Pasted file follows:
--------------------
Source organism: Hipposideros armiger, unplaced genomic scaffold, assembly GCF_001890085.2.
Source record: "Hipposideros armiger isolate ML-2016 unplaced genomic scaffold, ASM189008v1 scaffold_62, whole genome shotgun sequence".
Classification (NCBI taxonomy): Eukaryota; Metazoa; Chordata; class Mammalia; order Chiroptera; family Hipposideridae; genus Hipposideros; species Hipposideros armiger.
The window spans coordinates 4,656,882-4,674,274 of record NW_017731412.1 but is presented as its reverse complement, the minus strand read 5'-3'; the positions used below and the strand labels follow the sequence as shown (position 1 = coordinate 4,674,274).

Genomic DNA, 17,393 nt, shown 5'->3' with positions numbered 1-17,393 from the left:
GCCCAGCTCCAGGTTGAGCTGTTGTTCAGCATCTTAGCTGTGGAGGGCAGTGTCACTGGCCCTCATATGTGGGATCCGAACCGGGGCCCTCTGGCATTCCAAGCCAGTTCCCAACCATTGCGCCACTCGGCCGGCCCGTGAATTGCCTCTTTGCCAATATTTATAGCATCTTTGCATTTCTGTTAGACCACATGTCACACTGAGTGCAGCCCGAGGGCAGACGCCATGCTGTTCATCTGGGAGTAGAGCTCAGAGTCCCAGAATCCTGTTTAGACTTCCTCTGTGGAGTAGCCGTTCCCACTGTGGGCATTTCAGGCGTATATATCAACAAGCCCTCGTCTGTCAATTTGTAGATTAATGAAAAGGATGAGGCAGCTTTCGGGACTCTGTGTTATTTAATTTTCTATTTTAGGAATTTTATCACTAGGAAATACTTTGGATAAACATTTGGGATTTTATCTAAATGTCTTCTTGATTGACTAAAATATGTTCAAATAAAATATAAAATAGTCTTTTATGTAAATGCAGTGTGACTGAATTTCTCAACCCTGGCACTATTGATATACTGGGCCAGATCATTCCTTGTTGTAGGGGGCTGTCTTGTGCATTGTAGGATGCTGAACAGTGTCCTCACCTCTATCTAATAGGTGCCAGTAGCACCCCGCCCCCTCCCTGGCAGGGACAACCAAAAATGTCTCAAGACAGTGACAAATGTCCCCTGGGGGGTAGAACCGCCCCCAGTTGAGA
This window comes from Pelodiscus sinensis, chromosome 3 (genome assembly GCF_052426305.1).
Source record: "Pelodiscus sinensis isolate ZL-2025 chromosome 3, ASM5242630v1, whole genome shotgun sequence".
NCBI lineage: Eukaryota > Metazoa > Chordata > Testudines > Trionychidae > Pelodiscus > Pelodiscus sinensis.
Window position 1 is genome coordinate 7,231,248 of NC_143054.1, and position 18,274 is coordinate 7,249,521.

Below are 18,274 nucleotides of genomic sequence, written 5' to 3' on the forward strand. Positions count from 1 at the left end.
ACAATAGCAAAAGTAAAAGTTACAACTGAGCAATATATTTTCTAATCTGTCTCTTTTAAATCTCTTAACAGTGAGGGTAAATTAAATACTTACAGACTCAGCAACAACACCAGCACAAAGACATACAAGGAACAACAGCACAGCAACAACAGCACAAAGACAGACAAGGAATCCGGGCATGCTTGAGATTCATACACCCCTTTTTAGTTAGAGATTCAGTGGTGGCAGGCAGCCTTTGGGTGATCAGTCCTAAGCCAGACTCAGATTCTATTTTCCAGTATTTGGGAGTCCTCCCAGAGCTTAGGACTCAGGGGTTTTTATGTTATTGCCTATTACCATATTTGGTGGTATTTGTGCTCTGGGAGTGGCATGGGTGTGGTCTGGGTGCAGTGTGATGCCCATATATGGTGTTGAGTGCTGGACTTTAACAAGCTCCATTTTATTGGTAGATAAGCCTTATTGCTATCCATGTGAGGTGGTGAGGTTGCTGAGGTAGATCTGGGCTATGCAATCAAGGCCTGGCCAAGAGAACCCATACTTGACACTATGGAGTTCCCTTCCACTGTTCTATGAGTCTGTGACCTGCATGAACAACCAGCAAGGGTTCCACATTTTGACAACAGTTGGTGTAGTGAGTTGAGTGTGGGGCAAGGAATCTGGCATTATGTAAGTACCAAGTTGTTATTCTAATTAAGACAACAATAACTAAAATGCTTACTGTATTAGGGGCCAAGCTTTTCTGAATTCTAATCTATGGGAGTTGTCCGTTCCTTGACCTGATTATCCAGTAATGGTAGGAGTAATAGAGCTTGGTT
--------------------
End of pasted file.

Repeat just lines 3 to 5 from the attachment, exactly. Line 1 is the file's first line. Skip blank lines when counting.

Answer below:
Classification (NCBI taxonomy): Eukaryota; Metazoa; Chordata; class Mammalia; order Chiroptera; family Hipposideridae; genus Hipposideros; species Hipposideros armiger.
The window spans coordinates 4,656,882-4,674,274 of record NW_017731412.1 but is presented as its reverse complement, the minus strand read 5'-3'; the positions used below and the strand labels follow the sequence as shown (position 1 = coordinate 4,674,274).

Genomic DNA, 17,393 nt, shown 5'->3' with positions numbered 1-17,393 from the left: